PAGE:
Tag Archives: Cardinal Bertone

The Last Pope: Part Three

Pope Francis I, Image from Wikipedia

Pope Francis I, Image from Wikipedia

On 12 March 2013, 117 Cardinal-Electors – the Papal Conclave – representing every corner of the globe, gathered within the confines of the Vatican’ Sistine Chapel. Their task… to elect the Roman Catholic Church’s new leader, a position vacant since the 28 February 2013 resignation of the erstwhile Pope Benedict XVI.

At 7.06pm on Wednesday 13 March 2013 – after less than 48 hours and three inconclusive ballots – white smoke billowed from the Chapel’s Chimney. A peal of bells accompanied Jorge Mario Bergoglio as he stepped onto St. Peter’s Central Balcony. No longer was he the Archbishop of Buenos Aires. He was now Pope Francis I – the 266th Pope. One also wonders whether Pope Francis was acutely aware of Saint Malachy’s ‘Prophecy of the Popes’ as he cast his shocked gaze upon the worshippers who had gathered in St. Peter’s Square to welcome him into his new position…

“The next Pope (after Benedict XVI) will be the final Pope. He will most likely be an Italian and yes, although not the actual antichrist, he will be very close to antichrist-like in stature.“

My Sister’s words from 2-3 years ago. Was she correct? Actually – in a manner of speaking – she was. As soon as the name ‘Bergoglio’ flashed across the monitor, I turned to look at my Partner. ‘Bergoglio is an Italian surname’, said I… ‘teaches me to doubt her…’, I thought, as I flashed an apologetic smile at her beautiful photo on our living room wall!

The surname ‘Bergoglio’ is an unusual surname, not one evenly distributed across Italy. ‘Bergoglio'(*1) is generally restricted to the Turin-None-Collegno area of the North-Western Italian region of Piemonte (Piedmont). This suggested that the Argentine-born Bergoglio’s family most likely hailed from the Turin location of Piemonte.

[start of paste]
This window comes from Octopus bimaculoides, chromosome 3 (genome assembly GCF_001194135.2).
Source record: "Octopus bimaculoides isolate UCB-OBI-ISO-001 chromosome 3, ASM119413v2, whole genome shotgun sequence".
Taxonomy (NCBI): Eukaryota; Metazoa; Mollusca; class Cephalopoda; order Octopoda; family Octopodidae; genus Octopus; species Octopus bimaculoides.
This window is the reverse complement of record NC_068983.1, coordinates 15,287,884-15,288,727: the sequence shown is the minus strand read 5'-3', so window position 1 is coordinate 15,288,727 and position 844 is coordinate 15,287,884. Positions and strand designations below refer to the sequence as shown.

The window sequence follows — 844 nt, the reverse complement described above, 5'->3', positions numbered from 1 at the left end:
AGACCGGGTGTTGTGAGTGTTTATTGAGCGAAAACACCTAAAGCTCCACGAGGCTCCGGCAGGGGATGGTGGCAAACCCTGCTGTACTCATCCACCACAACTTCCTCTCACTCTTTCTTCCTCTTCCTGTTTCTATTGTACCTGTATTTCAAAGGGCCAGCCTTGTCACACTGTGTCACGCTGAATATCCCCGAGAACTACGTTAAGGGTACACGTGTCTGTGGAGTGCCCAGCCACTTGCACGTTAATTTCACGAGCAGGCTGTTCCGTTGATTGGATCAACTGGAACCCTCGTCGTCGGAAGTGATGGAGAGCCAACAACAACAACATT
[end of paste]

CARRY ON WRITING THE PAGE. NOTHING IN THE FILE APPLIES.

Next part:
Pope Francis’ father, Mario, was, indeed, an Italian immigrant, who had been born in the Asti village of Portacomaro, located approx. 40kms SE of Turin. His Buenos Aries-born mother, Regina, was also born into a family of Piemontese-origin. Whilst Pope Francis was Argentine-born, he is resolutely Italian-blooded.

Image by SajoR, Wikipedia

Image by SajoR, Wikipedia

The 76 year old Pope Francis I is an intriguing choice. Born on 17 December 1936 in Buenos Aires, he is, technically, the first non-European Pope to have held the position of Pope for 1282 years (that position held by Syrian-born Gregory III in 731). He is the first Pope from the Americas. He is also the first Jesuit to have held the position of Pontiff in the entirety of Papal History. The choice of the name Francis (Franciscus) was, said Vatican representatives, was chosen ‘in honour’ of the 12th Century Saint, Francis of Assisi, who had eschewed a privileged life in favour of a life of impoverished, yet spiritual service to God.